Out of everything I did with my time off, this was by far the easiest. I had some old plastic shelving I from my garage that was no longer being used. It just needed to be cleaned (so many dead bugs and dust). After going through several wipes I was ready to start moving over everything. But that did involve unplugging everything. Which meant no internet for anybody in the house while I was screwing around with it. I did the smart thing and waited until my wife left for a couple hours to run errands then got to work moving everything over. Moving everything from the old shelving unit to the new unit proved to be more work than I thought. I wanted to put all the tech on the top shelf (wireless router, modem, printer, external hard drives, etc). But the UPS is rather heavy so I wanted it on the bottom shelf. The power cords didn't stretch all the way to the top shelf. So I ended up with a few items on random shelves with the router and printer on the top shelf.
Pro Tip: Label the various plugs before unplugging everything. The router, modem, and external hard drive all required non-standard plugs and for fun the manufacturers don't label them. In my rush to get everything done I unplugged everything without labeling anything. I spent way too long trying to figure out which plug went with which device. I really like the black on black text on some of them.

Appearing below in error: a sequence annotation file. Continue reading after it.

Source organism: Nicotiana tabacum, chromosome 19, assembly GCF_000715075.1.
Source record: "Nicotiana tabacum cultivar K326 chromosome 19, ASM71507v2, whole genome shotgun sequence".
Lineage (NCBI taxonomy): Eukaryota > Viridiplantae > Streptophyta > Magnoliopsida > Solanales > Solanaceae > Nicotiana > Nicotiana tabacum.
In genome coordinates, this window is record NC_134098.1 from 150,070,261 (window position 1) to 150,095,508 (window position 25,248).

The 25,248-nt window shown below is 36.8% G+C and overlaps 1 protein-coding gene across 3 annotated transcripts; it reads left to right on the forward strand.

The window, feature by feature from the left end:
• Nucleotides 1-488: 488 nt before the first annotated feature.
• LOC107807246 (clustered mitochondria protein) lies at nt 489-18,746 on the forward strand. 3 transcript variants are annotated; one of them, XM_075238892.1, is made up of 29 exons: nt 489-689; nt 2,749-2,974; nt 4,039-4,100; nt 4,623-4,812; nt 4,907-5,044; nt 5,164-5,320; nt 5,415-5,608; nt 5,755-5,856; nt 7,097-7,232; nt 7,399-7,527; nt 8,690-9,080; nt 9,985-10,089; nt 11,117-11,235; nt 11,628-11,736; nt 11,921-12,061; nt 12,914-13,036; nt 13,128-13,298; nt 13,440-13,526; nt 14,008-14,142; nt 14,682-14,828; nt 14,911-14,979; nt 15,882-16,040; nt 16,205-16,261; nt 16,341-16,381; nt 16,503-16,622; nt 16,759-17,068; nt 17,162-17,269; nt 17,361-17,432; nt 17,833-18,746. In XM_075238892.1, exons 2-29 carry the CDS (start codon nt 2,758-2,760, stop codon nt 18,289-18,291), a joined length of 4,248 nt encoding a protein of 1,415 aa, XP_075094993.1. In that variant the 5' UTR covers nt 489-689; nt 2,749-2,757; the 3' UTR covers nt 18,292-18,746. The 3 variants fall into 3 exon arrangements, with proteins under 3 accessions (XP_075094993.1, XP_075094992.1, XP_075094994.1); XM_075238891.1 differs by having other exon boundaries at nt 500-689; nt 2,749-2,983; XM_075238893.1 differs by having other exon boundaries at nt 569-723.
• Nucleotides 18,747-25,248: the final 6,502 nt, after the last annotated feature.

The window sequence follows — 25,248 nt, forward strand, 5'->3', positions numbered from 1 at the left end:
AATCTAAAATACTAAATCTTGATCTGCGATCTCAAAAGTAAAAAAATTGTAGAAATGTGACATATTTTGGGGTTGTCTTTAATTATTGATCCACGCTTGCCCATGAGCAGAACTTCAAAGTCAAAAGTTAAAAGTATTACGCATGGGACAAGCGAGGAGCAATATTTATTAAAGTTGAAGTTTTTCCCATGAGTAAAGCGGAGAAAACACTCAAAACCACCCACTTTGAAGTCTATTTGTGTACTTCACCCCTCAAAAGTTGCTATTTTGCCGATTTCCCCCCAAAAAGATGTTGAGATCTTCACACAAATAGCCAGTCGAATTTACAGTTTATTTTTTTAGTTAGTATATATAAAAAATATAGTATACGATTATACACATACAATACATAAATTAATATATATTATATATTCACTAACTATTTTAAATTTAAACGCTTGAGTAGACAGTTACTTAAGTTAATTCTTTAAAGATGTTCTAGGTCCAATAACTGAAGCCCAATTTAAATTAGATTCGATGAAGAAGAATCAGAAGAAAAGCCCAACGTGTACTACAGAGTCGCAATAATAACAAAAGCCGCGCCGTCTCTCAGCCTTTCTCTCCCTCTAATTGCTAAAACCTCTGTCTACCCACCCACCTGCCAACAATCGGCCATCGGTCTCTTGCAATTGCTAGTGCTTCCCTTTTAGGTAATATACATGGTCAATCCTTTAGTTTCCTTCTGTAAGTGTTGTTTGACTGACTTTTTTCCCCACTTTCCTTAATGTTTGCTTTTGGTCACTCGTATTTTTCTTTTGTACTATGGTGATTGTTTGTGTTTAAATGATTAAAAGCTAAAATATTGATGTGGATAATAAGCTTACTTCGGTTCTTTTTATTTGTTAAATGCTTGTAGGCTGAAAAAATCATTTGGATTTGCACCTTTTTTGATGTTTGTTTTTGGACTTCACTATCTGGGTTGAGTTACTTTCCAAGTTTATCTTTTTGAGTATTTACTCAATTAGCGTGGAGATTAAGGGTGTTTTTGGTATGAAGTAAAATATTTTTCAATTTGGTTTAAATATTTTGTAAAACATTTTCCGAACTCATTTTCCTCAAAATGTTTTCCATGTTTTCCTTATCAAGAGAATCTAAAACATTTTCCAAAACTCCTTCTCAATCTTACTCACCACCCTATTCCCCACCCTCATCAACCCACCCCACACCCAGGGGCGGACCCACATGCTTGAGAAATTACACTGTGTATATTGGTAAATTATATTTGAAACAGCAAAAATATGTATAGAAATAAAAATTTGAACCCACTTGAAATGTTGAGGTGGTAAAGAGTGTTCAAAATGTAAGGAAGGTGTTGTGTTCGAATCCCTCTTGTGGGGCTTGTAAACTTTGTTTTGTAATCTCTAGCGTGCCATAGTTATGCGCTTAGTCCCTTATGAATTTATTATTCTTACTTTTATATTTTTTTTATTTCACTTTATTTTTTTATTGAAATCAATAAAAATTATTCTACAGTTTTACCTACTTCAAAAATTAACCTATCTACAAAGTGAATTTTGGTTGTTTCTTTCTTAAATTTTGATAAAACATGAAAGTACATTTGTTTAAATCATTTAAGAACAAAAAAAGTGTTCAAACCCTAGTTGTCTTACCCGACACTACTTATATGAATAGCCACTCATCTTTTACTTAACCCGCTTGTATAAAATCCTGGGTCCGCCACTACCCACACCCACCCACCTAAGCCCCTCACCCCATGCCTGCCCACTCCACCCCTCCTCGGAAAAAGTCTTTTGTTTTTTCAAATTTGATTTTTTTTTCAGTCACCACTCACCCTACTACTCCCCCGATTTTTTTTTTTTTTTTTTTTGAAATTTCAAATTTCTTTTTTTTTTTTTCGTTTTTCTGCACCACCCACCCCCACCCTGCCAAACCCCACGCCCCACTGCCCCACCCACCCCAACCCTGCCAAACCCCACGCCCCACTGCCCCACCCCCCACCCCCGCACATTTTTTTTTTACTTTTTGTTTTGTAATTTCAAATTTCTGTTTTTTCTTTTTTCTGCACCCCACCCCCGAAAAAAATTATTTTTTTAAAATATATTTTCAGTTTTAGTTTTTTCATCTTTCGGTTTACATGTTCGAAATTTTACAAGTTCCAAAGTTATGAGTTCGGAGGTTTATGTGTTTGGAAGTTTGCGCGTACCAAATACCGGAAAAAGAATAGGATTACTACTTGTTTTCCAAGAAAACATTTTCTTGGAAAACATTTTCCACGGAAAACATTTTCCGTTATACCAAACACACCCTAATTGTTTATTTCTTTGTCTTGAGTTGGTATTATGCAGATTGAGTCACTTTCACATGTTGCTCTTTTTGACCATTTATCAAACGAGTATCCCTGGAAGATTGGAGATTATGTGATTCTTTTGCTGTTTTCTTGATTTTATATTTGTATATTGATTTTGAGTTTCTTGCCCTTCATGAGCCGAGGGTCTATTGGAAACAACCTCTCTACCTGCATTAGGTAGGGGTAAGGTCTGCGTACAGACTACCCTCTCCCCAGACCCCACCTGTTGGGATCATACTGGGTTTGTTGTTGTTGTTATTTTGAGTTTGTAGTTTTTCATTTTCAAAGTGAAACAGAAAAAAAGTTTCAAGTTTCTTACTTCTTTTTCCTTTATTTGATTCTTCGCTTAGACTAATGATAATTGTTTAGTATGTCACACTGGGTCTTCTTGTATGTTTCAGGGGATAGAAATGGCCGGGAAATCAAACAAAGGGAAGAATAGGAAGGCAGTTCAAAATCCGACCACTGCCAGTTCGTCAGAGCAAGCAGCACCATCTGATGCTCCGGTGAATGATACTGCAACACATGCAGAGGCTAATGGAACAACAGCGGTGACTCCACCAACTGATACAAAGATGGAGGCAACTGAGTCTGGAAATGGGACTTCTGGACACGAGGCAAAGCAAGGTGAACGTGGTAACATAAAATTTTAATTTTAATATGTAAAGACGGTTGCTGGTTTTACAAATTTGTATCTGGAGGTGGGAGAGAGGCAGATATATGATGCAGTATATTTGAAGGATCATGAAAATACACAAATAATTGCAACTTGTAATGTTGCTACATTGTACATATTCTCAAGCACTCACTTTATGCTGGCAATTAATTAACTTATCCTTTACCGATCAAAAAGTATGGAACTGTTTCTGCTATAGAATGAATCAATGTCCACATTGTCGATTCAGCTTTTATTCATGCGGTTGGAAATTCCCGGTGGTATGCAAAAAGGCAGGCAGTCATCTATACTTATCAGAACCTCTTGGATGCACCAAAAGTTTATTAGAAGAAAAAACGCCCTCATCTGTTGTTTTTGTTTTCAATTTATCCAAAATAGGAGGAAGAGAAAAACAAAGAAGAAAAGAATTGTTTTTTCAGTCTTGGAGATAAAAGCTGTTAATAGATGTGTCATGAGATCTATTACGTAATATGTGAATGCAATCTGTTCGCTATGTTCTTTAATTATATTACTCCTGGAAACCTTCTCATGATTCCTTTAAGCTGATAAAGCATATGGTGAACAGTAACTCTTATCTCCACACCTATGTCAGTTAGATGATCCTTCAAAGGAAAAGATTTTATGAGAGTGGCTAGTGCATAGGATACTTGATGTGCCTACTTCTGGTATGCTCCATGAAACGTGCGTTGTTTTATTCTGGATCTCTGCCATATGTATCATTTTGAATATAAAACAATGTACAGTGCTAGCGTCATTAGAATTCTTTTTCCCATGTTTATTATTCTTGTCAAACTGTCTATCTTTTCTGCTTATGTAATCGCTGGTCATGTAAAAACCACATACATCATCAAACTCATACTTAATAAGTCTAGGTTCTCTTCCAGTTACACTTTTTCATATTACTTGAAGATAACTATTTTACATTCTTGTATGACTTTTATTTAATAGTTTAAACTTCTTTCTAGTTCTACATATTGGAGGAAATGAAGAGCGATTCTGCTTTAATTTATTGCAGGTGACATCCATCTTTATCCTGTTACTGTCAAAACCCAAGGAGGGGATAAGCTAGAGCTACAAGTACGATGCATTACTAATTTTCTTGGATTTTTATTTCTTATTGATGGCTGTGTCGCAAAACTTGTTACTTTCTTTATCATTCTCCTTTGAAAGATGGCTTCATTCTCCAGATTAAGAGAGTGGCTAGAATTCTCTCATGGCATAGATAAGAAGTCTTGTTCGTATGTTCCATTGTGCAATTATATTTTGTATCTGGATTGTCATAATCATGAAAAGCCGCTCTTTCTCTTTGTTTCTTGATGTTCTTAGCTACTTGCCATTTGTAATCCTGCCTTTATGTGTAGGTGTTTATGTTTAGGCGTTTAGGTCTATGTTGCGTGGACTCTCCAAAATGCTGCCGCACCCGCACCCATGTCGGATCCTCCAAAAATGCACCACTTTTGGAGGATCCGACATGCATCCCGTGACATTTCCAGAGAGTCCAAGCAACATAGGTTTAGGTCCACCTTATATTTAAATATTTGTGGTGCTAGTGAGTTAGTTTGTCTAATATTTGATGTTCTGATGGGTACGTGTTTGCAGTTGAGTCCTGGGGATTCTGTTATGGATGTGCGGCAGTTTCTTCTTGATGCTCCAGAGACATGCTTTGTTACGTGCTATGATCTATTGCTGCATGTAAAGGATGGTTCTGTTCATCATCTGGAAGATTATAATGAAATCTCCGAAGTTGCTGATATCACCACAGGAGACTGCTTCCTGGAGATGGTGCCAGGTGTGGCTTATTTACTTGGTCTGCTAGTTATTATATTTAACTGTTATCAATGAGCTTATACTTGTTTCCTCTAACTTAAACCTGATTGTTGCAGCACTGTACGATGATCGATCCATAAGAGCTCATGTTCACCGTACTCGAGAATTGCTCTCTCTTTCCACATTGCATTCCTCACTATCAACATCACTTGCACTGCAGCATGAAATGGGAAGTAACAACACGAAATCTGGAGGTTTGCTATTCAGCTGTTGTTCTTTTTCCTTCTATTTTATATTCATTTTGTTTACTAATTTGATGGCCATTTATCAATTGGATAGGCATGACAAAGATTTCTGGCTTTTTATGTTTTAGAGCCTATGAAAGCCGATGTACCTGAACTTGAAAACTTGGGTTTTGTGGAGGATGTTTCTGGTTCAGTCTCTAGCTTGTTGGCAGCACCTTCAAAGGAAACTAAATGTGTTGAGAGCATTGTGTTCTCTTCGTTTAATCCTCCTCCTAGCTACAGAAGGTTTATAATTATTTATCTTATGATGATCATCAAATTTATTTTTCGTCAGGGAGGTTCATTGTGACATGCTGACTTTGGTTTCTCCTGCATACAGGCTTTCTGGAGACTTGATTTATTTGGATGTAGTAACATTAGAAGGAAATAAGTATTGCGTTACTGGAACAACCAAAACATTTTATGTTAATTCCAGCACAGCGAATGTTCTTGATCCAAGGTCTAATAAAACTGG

Setup Home Server
Setting up the home server ended up solving multiple problems in one go. Getting it setup...well that was another set of issues entirely.
Side Note: I know what some of you are thinking, why didn't you just host this in Azure. Well, for all the various uses I planned on doing I knew I would require at least a D2 v2, which runs about $194 a month, or $2,328 a year. For a home office that is a bit steep. Plus, I wouldn't be able to use it as a file server as easily.
Back in 2013, I purchased a Mac Mini with the thought it could be a server for all the Macs in the house (at the time both my wife and I were using Macs). It could be our time machine server, a print server, well basically everything I was trying to do now. The problem was the damn thing kept either crashing and losing the printer. My plan was to resurrect that idea, but use Bootcamp and install Windows on it. In addition to being a print and file server, the applications I am going to run on it are: